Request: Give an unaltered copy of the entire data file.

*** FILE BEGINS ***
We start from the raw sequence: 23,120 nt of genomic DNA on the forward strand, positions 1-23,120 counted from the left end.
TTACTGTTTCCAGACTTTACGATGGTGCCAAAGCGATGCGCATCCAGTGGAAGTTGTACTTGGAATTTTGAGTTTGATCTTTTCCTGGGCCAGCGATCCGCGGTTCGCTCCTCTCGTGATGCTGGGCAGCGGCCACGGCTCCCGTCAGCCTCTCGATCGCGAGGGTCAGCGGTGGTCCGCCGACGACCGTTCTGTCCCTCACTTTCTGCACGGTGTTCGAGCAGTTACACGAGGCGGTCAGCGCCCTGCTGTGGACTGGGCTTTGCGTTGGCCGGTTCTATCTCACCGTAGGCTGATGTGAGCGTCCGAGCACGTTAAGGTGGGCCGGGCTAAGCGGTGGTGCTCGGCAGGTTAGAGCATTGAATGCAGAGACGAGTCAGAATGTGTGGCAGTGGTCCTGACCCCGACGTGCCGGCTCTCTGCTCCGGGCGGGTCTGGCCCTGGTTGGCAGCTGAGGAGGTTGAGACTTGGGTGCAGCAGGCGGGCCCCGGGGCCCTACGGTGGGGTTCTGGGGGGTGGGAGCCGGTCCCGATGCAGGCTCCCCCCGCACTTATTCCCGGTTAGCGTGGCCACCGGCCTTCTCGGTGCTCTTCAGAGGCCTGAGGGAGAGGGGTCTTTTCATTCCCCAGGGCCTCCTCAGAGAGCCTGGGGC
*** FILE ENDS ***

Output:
We start from the raw sequence: 23,120 nt of genomic DNA on the forward strand, positions 1-23,120 counted from the left end.
TTACTGTTTCCAGACTTTACGATGGTGCCAAAGCGATGCGCATCCAGTGGAAGTTGTACTTGGAATTTTGAGTTTGATCTTTTCCTGGGCCAGCGATCCGCGGTTCGCTCCTCTCGTGATGCTGGGCAGCGGCCACGGCTCCCGTCAGCCTCTCGATCGCGAGGGTCAGCGGTGGTCCGCCGACGACCGTTCTGTCCCTCACTTTCTGCACGGTGTTCGAGCAGTTACACGAGGCGGTCAGCGCCCTGCTGTGGACTGGGCTTTGCGTTGGCCGGTTCTATCTCACCGTAGGCTGATGTGAGCGTCCGAGCACGTTAAGGTGGGCCGGGCTAAGCGGTGGTGCTCGGCAGGTTAGAGCATTGAATGCAGAGACGAGTCAGAATGTGTGGCAGTGGTCCTGACCCCGACGTGCCGGCTCTCTGCTCCGGGCGGGTCTGGCCCTGGTTGGCAGCTGAGGAGGTTGAGACTTGGGTGCAGCAGGCGGGCCCCGGGGCCCTACGGTGGGGTTCTGGGGGGTGGGAGCCGGTCCCGATGCAGGCTCCCCCCGCACTTATTCCCGGTTAGCGTGGCCACCGGCCTTCTCGGTGCTCTTCAGAGGCCTGAGGGAGAGGGGTCTTTTCATTCCCCAGGGCCTCCTCAGAGAGCCTGGGGC